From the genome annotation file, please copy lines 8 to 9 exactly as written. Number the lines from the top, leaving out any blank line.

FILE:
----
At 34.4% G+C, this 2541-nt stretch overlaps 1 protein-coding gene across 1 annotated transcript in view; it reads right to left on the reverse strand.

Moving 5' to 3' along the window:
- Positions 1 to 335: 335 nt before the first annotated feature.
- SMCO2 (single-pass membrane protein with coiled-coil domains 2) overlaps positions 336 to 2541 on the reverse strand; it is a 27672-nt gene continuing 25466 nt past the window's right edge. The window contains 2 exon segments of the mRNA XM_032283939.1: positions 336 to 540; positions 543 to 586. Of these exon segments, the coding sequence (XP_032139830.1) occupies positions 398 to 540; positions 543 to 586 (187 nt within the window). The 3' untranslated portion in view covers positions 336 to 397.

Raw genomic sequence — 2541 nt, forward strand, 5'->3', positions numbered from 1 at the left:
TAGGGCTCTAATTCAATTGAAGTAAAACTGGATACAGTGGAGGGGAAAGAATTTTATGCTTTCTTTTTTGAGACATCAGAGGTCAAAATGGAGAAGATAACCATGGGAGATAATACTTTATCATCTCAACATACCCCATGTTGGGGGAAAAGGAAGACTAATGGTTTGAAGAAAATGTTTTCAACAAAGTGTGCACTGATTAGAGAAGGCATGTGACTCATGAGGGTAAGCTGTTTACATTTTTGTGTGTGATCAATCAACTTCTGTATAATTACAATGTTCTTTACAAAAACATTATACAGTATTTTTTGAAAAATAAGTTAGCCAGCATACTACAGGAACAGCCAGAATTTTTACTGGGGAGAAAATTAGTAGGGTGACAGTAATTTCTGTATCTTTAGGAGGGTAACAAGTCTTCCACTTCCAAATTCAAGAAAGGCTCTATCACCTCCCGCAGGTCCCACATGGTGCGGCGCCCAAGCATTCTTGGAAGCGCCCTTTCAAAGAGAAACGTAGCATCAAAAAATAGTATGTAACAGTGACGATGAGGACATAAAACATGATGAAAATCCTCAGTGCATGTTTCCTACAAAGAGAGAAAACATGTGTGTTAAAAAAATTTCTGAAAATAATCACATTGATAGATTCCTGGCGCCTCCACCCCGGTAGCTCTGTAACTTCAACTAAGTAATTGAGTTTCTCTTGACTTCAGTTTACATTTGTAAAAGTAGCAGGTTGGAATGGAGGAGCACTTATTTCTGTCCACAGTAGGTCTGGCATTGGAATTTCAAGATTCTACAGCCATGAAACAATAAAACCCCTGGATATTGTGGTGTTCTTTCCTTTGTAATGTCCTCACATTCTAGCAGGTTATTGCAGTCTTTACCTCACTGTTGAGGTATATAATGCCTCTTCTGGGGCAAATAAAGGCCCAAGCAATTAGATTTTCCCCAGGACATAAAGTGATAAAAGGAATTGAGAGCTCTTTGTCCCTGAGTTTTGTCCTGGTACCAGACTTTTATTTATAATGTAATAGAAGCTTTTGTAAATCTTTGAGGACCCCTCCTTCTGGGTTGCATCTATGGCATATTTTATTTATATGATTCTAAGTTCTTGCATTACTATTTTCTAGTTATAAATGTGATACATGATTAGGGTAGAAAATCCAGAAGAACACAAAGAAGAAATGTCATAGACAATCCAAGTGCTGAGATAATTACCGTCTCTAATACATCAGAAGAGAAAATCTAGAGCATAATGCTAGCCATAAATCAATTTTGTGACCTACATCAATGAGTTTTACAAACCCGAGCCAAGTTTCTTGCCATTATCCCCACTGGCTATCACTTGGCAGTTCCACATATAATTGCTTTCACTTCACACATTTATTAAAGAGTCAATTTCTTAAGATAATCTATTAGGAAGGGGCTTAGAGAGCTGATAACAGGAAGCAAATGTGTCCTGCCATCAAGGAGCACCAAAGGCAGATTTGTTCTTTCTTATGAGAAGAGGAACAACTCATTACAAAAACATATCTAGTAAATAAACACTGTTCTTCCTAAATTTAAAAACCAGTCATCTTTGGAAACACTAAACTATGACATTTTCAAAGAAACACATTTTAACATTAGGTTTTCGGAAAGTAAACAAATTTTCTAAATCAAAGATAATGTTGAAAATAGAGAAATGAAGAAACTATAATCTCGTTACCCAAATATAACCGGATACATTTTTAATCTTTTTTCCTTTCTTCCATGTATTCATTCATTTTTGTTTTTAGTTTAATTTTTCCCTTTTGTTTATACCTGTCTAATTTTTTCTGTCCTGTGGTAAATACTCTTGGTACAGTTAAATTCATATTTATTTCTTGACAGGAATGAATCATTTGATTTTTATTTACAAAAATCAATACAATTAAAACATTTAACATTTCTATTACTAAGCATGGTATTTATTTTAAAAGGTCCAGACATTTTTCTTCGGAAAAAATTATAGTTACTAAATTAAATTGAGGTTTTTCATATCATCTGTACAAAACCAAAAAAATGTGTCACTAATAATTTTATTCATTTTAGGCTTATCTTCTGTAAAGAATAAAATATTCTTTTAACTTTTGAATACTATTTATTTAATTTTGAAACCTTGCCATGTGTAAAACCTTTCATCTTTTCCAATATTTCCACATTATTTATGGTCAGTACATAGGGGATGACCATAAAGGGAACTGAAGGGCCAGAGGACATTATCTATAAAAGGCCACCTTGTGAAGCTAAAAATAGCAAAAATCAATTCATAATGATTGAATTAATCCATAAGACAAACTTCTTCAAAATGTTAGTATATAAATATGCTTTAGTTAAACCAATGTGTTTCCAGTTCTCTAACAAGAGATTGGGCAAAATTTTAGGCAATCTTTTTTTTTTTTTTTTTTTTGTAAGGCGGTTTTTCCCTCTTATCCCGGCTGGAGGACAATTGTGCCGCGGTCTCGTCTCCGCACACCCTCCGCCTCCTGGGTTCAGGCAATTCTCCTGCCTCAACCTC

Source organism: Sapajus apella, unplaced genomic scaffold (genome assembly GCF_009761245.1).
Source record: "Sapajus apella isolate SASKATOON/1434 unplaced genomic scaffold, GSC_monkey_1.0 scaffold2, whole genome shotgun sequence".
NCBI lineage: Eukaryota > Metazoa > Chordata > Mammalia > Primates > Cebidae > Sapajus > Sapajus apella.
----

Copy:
Source record: "Sapajus apella isolate SASKATOON/1434 unplaced genomic scaffold, GSC_monkey_1.0 scaffold2, whole genome shotgun sequence".
NCBI lineage: Eukaryota > Metazoa > Chordata > Mammalia > Primates > Cebidae > Sapajus > Sapajus apella.